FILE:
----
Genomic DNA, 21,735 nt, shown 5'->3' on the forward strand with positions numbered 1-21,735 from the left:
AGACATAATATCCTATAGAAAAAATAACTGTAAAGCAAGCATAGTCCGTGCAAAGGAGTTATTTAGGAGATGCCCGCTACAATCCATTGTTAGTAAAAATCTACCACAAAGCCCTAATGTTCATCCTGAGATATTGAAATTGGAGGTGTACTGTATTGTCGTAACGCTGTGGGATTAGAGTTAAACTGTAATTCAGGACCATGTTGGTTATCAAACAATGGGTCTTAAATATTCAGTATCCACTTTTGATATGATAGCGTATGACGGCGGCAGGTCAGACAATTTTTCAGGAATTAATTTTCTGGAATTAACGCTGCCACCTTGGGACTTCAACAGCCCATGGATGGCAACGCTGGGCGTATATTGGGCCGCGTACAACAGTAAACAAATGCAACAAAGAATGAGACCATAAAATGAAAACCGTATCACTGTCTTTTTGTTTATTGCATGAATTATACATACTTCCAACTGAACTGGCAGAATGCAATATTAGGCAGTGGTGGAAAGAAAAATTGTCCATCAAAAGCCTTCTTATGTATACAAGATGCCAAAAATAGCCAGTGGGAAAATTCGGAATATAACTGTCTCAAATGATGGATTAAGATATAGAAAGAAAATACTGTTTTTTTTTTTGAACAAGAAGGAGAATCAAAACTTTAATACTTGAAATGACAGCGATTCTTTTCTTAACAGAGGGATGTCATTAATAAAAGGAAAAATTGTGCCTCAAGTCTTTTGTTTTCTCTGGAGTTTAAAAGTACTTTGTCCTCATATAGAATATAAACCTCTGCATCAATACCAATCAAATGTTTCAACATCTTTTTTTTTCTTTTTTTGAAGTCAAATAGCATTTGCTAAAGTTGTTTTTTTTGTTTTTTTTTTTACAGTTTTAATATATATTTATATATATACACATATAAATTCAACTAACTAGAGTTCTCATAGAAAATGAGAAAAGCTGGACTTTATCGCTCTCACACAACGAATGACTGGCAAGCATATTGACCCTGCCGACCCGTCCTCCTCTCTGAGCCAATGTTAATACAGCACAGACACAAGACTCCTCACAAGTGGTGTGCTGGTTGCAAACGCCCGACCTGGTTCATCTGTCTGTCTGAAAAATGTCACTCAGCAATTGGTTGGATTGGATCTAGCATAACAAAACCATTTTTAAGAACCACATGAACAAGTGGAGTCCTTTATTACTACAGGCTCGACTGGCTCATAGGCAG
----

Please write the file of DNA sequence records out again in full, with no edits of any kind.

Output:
Genomic DNA, 21,735 nt, shown 5'->3' on the forward strand with positions numbered 1-21,735 from the left:
AGACATAATATCCTATAGAAAAAATAACTGTAAAGCAAGCATAGTCCGTGCAAAGGAGTTATTTAGGAGATGCCCGCTACAATCCATTGTTAGTAAAAATCTACCACAAAGCCCTAATGTTCATCCTGAGATATTGAAATTGGAGGTGTACTGTATTGTCGTAACGCTGTGGGATTAGAGTTAAACTGTAATTCAGGACCATGTTGGTTATCAAACAATGGGTCTTAAATATTCAGTATCCACTTTTGATATGATAGCGTATGACGGCGGCAGGTCAGACAATTTTTCAGGAATTAATTTTCTGGAATTAACGCTGCCACCTTGGGACTTCAACAGCCCATGGATGGCAACGCTGGGCGTATATTGGGCCGCGTACAACAGTAAACAAATGCAACAAAGAATGAGACCATAAAATGAAAACCGTATCACTGTCTTTTTGTTTATTGCATGAATTATACATACTTCCAACTGAACTGGCAGAATGCAATATTAGGCAGTGGTGGAAAGAAAAATTGTCCATCAAAAGCCTTCTTATGTATACAAGATGCCAAAAATAGCCAGTGGGAAAATTCGGAATATAACTGTCTCAAATGATGGATTAAGATATAGAAAGAAAATACTGTTTTTTTTTTTGAACAAGAAGGAGAATCAAAACTTTAATACTTGAAATGACAGCGATTCTTTTCTTAACAGAGGGATGTCATTAATAAAAGGAAAAATTGTGCCTCAAGTCTTTTGTTTTCTCTGGAGTTTAAAAGTACTTTGTCCTCATATAGAATATAAACCTCTGCATCAATACCAATCAAATGTTTCAACATCTTTTTTTTTCTTTTTTTGAAGTCAAATAGCATTTGCTAAAGTTGTTTTTTTTGTTTTTTTTTTTACAGTTTTAATATATATTTATATATATACACATATAAATTCAACTAACTAGAGTTCTCATAGAAAATGAGAAAAGCTGGACTTTATCGCTCTCACACAACGAATGACTGGCAAGCATATTGACCCTGCCGACCCGTCCTCCTCTCTGAGCCAATGTTAATACAGCACAGACACAAGACTCCTCACAAGTGGTGTGCTGGTTGCAAACGCCCGACCTGGTTCATCTGTCTGTCTGAAAAATGTCACTCAGCAATTGGTTGGATTGGATCTAGCATAACAAAACCATTTTTAAGAACCACATGAACAAGTGGAGTCCTTTATTACTACAGGCTCGACTGGCTCATAGGCAG